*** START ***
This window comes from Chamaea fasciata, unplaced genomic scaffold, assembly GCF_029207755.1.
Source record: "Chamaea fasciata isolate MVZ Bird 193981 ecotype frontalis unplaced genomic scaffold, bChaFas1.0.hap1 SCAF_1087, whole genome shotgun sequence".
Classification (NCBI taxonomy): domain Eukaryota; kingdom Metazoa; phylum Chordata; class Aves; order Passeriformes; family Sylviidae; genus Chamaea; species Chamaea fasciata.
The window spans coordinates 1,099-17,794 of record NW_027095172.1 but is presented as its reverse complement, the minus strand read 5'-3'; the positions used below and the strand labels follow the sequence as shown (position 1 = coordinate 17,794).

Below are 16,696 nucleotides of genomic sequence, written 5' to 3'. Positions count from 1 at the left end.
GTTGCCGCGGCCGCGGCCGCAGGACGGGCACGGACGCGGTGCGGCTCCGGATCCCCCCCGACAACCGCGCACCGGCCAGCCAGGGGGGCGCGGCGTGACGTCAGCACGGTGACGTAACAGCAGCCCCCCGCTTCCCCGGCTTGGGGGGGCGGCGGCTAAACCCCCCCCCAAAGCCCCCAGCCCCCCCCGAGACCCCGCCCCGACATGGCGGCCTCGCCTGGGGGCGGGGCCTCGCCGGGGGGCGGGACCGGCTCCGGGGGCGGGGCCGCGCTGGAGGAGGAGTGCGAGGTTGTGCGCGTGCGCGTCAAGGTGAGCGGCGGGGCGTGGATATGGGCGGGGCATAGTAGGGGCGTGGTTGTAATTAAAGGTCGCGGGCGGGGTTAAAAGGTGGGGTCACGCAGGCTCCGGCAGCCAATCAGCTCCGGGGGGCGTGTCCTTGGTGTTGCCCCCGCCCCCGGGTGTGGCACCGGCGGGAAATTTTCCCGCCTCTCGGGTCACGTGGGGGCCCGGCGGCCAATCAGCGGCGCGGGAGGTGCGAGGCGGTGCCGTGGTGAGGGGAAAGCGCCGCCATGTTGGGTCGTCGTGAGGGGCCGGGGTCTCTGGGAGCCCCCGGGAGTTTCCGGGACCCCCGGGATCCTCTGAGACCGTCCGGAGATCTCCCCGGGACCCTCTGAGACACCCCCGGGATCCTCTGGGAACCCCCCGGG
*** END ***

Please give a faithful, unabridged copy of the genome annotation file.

This window comes from Chamaea fasciata, unplaced genomic scaffold, assembly GCF_029207755.1.
Source record: "Chamaea fasciata isolate MVZ Bird 193981 ecotype frontalis unplaced genomic scaffold, bChaFas1.0.hap1 SCAF_1087, whole genome shotgun sequence".
Classification (NCBI taxonomy): domain Eukaryota; kingdom Metazoa; phylum Chordata; class Aves; order Passeriformes; family Sylviidae; genus Chamaea; species Chamaea fasciata.
The window spans coordinates 1,099-17,794 of record NW_027095172.1 but is presented as its reverse complement, the minus strand read 5'-3'; the positions used below and the strand labels follow the sequence as shown (position 1 = coordinate 17,794).

Below are 16,696 nucleotides of genomic sequence, written 5' to 3'. Positions count from 1 at the left end.
GTTGCCGCGGCCGCGGCCGCAGGACGGGCACGGACGCGGTGCGGCTCCGGATCCCCCCCGACAACCGCGCACCGGCCAGCCAGGGGGGCGCGGCGTGACGTCAGCACGGTGACGTAACAGCAGCCCCCCGCTTCCCCGGCTTGGGGGGGCGGCGGCTAAACCCCCCCCCAAAGCCCCCAGCCCCCCCCGAGACCCCGCCCCGACATGGCGGCCTCGCCTGGGGGCGGGGCCTCGCCGGGGGGCGGGACCGGCTCCGGGGGCGGGGCCGCGCTGGAGGAGGAGTGCGAGGTTGTGCGCGTGCGCGTCAAGGTGAGCGGCGGGGCGTGGATATGGGCGGGGCATAGTAGGGGCGTGGTTGTAATTAAAGGTCGCGGGCGGGGTTAAAAGGTGGGGTCACGCAGGCTCCGGCAGCCAATCAGCTCCGGGGGGCGTGTCCTTGGTGTTGCCCCCGCCCCCGGGTGTGGCACCGGCGGGAAATTTTCCCGCCTCTCGGGTCACGTGGGGGCCCGGCGGCCAATCAGCGGCGCGGGAGGTGCGAGGCGGTGCCGTGGTGAGGGGAAAGCGCCGCCATGTTGGGTCGTCGTGAGGGGCCGGGGTCTCTGGGAGCCCCCGGGAGTTTCCGGGACCCCCGGGATCCTCTGAGACCGTCCGGAGATCTCCCCGGGACCCTCTGAGACACCCCCGGGATCCTCTGGGAACCCCCCGGG